Long-term survival without surgery in NSCLC patients with synchronous brain oligometastasis: systemic chemotherapy revisited
Original Article

Long-term survival without surgery in NSCLC patients with synchronous brain oligometastasis: systemic chemotherapy revisited

Jun Sato1,2, Hidehito Horinouchi1, Yasushi Goto1, Shintaro Kanda1, Yutaka Fujiwara1, Hiroshi Nokihara1, Noboru Yamamoto1, Yuichiro Ohe1,2

1Division of Thoracic Oncology, National Cancer Center Hospital, Tokyo, Japan; 2Course of Advanced Clinical Research of Cancer, Juntendo University Graduate School of Medicine, Tokyo, Japan

Contributions: (I) Conception and design: J Sato, H Horinouchi, Y Ohe; (II) Administrative support: Y Ohe; (III) Provision of study materials or patients: J Sato; (IV) Collection and assembly of data: J Sato; (V) Data analysis and interpretation: J Sato, H Horinouchi; (VI) Manuscript writing: All authors; (VII) Final approval of manuscript: All authors.

Correspondence to: Hidehito Horinouchi. Division of Thoracic Oncology, National Cancer Center Hospital, 5-1-1 Tsukiji, Chuo-ku, Tokyo 104-0045, Japan. Email: hhorinou@ncc.go.jp.

Background: Among patients with metastatic non-small-cell lung cancer (NSCLC), patients with TNM stage N0 to N1 and brain oligometastases (BOM) (less than 5 metastases) as the sole distant lesion (N0–1 BOM) who receive surgical treatments for the primary and metastatic sites reportedly have a better prognosis. Little data is available regarding the outcomes of patients treated with only systemic chemotherapy for the primary site and definitive treatment for synchronous BOM, compared with the outcomes of patients receiving surgical treatment for the primary site.

Methods: Stage IV NSCLC patients with or without N0–1 BOM, who underwent chemotherapy for the primary site between January 2000 and December 2010 were identified from the records of our institution.

Results: Among 936 advanced NSCLC patients treated with systemic chemotherapy, 19 patients had N0–1 BOM at presentation. The median overall survival (OS) period of the N0–1 BOM patients was 16.0 months (95% CI, 11.8–20.2 months), while that of the N2–3 BOM + non-BOM patients was 14.5 months (95% CI, 13.2–15.8 months), compared with 7–9 months in previous reports. The median 3- and 5-year survival rates of the N0–1 BOM patients were 28% and 19%.

Conclusions: The treatment outcomes of the N0–1 BOM patients who did not receive surgery for the primary site were better than those of the N2–3 BOM + non-BOM patients. A randomized trial evaluating the efficacy of surgery for the primary site in N0–1 BOM patients is warranted.

Keywords: Lung cancer; oligometastases; brain metastases; chemotherapy, incidence


Submitted Oct 22, 2017. Accepted for publication Feb 09, 2018.

doi: 10.21037/jtd.2018.03.08


Introduction

Non-small-cell lung cancer (NSCLC) is the leading cause of cancer-related deaths worldwide. Among patients with NSCLC, 30–50% of patients have distant metastases and 7.4–10.0% have brain metastases at the time of diagnosis (1,2). Advanced stage NSCLC patients have a poor prognosis. The 5-year survival rate for these patients has been reported to be less than 10% (3). Among patients with metastatic NSCLC, brain metastases are correlated with a shorter survival time (4).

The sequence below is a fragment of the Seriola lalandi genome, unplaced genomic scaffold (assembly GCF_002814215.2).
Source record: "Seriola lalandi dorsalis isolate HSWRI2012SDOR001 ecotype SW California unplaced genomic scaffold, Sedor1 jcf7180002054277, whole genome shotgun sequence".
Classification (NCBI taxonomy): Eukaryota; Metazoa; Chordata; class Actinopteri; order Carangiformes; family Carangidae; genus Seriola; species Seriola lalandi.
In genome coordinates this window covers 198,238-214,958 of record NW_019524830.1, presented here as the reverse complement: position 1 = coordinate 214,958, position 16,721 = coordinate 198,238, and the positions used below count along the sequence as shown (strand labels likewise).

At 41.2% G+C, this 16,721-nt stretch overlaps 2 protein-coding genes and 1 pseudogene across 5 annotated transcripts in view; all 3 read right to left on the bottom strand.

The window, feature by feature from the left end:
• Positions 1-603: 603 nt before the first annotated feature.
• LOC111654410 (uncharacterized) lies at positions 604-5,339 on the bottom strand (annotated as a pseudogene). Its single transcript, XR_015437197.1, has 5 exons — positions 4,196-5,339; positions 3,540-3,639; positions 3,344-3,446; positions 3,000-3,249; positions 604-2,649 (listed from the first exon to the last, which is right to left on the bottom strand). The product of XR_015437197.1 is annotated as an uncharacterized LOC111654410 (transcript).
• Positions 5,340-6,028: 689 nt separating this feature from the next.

Hellman et al. proposed a clinically significant status known as oligometastasis, which was initially described as a restricted locoregional status (5). Oligometastasis is now-defined as a small number of isolated distant metastases (generally less than 5 sites) (6). An incidence rate of 4.0% has been reported for brain oligometastasis (BOM) as the sole distant lesion in patients with NSCLC (any N grade) receiving surgical treatment (7). A few studies have reported patients with TNM stage N0 to N1 BOM (N0–1 BOM) who did not receive surgical treatment.

The standard treatment for stage IV NSCLC is chemotherapy. A few studies have reported that patients with BOM who receive surgical treatments for both their primary and metastatic sites have a better prognosis (8-15). However, a comparison of the survival outcomes for NSCLC patients with BOM undergoing either surgery or chemotherapy for the primary site has not yet been performed.

The purpose of this retrospective study was to investigate the frequency and treatment outcome of patients with N0–1 BOM who received chemotherapy as a treatment for the primary site and definitive treatment for brain metastases.


Methods

Patients with stage IV lung cancer who received chemotherapy at the National Cancer Center Hospital in Japan between 2000 and 2010 were included in this analysis. We selected NSCLC patients with brain involvement (less than 5 metastases) as the sole distant lesion at the time of diagnosis (synchronous metastases) (6,16). Among those patients, N0–1 stage NSCLC cases who were a candidate for resection surgery of the primary lesion if they did not have brain metastases were included in this study. All the patients were evaluated using computed tomography (CT) examinations of the chest and abdomen, magnetic resonance imaging (MRI) and/or CT of the brain, and a bone scan and/or PET-CT if available as a standard staging work-up to investigate distant metastases before receiving chemotherapy. Patients were staged using the 7th edition of the Union for International Cancer Control TNM classification for lung cancer. Patient age, sex, performance status (PS), histology, information on driver oncogenes [EGFR, and anaplastic lymphoma kinase (ALK) rearrangement], TNM staging, number of brain metastases, maximum size of brain metastases, initial systemic treatment (chemotherapy or molecular targeted therapy), initial treatment for the brain metastases (surgery, whole brain irradiation, stereotactic radiotherapy), pattern of recurrence after initial treatment, and second-line systemic therapy regimens were collected. This study was approved by the institutional review board of the National Cancer Center Hospital [2014-160].

Statistical analysis